Our esteemed member Emile René Gueguen passed away on February 14, 2003. A memorial ceremony took place on March 6, at Mount Soledad, Los Angeles. Among family, many friends and military associates, was Marc Auger, Officier, representing our Society. Christian Bickert, President of the American Society of Le Souvenir Français represented the Federation of the French War Veterans of New York and its President, André Ferrara. Mr. Ferrara served in the same Paratrooper Regiment with Colonel Gueguen in Algeria. The Honorable Jean-Luc Sibiude, Consul General of France in Los Angeles, paid final tribute to Emile Gueguen and excerpts of his speech follow:
Colonel Émile René Guéguen
Dear French and American Friends,
My first words are for Mrs Annie Gueguen and for Raoul and Michel, Emile Gueguen's sons.
We are gathered today to honor the memory of your husband and father,, the memory of an hero and a true soldier, the memory of an extraordinary French figure and a real friend of the United States. We are gathered today to tell you in this moment of a great sorrow how much we care for you and how deep is our gratitude to Colonel Emile Gueguen, who will be living in our memories and in history.
I unfortunately missed the occasion to know Colonel Gueguen personally, but I think that no French official can fall short of words to describe all that France owes to him and to his example.
We pay respect today to a soldier, a French patriot in love with his country and its universal values of Freedom, Equality and Fraternity. Emile Gueguen had spent his teenage years in his native Brittany resisting the Nazis and the Occupation of France. At the age of 19, he was arrested, tortured and miraculously escaped from death. He founded the famous underground cell Maquis de Saint-Laurent. On June 5th, 1944, he joined the members of the 82nd and 101st Airborne Divisions. With them, he continued the fight against the Germans until their defeat and surrender.
Since I mentioned this historical period of France, let me welcome the presence, among us, of another great figure of the Resistance, M. Marc Auger, who represents the American Society of the French Legion of Honor. Let me also welcome Emile Gueguen's many friends and many personalities who are among us today, some coming from New York, and even from France. It is hard to mention all of them: Bernard Colas, President of the French Paratroopers Association, General de Sassy, Christian Bickert, who represents Le Souvenir Français.
After the Second World War, Emile Gueguen served as a career officer on many battlefields, in Indochina, in Algeria. He was wounded twice and received no less than 12 Silver Stars (Croix de Guerre) for bravery. His numerous faits d'armes are still taught in the French war academies, inspiring the French young cadets. As a dedicated , brave soldier, Emile Gueguen has constantly shown, throughout his life, that there are times when values and political convictions must be fought for and defended. Even if this has to be done through the use of force.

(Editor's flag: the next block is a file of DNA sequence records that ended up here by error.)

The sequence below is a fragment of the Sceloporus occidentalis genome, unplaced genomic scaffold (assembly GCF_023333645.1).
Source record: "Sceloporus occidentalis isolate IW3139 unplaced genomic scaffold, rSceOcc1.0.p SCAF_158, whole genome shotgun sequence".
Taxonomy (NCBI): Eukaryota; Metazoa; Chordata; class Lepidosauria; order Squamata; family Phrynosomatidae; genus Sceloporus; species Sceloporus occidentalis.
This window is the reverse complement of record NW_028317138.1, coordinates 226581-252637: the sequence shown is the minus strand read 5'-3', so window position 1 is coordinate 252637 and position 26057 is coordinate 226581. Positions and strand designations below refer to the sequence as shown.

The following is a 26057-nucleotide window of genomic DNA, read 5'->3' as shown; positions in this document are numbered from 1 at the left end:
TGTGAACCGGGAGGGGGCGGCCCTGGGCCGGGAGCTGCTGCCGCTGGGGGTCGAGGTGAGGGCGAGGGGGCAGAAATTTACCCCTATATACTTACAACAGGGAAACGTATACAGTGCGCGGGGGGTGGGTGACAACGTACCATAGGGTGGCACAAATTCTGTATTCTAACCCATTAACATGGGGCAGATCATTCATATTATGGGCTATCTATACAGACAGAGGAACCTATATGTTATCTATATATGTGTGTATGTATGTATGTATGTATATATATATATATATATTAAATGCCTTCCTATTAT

In this uneasy period of French-American relations, I also have the privilege to pay tribute to a constant and great friend of the United States.
Colonel Gueguen had chosen to settle in California in 1988. His whole life and his commitments are an extraordinary symbol of the deepness of the bonds uniting France and the US. I would like to strongly reaffirm to our Americans friends that the examples of people like Emile Gueguen as well as the examples of all the American veterans who have offered their lives for the freedom of my country, and for the freedom of Europe, cannot and will not be forgotten. French and Americans have been shoulder to shoulder on many battlefields, recently in the Balkans, today in Afghanistan or against terrorist threats. But it is also the privilege of real friends to be able to tell each other the truth. Let there be no misunderstanding ; it is not because we can at times disagree that we stop being friends and allies.
I could have recalled many other aspects of Colonel Gueguen's personality and life: his passion for Napoleon the First, his passion, along with his children, for sports and his dedication to its promotion.
… In June 1994, Colonel Gueguen had fought again, this time peacefully, to be allowed to repeat, along with his British and American fellow veterans, a symbolic jump over Normandy, 50 years after D-Day. This gesture, internationally acclaimed, will remain as a strong symbol of our time-tested alliance and as a symbol of an everlasting friendship.
Merci Emile. Vive l'amitié franco-américaine !
Speaking on behalf of our Society at the behest of Guy Wilderstein, Marc Auger, Officier, wished to express his compassion for Mrs. Annie Gueguen and he recalled the very moving ceremony that took place on October 15, 1996, in the courtyard of the Invalides, in Paris when President Jacques Chirac elevated Colonel Emile Gueguen to the dignity of Grand Officier of the Legion of Honor.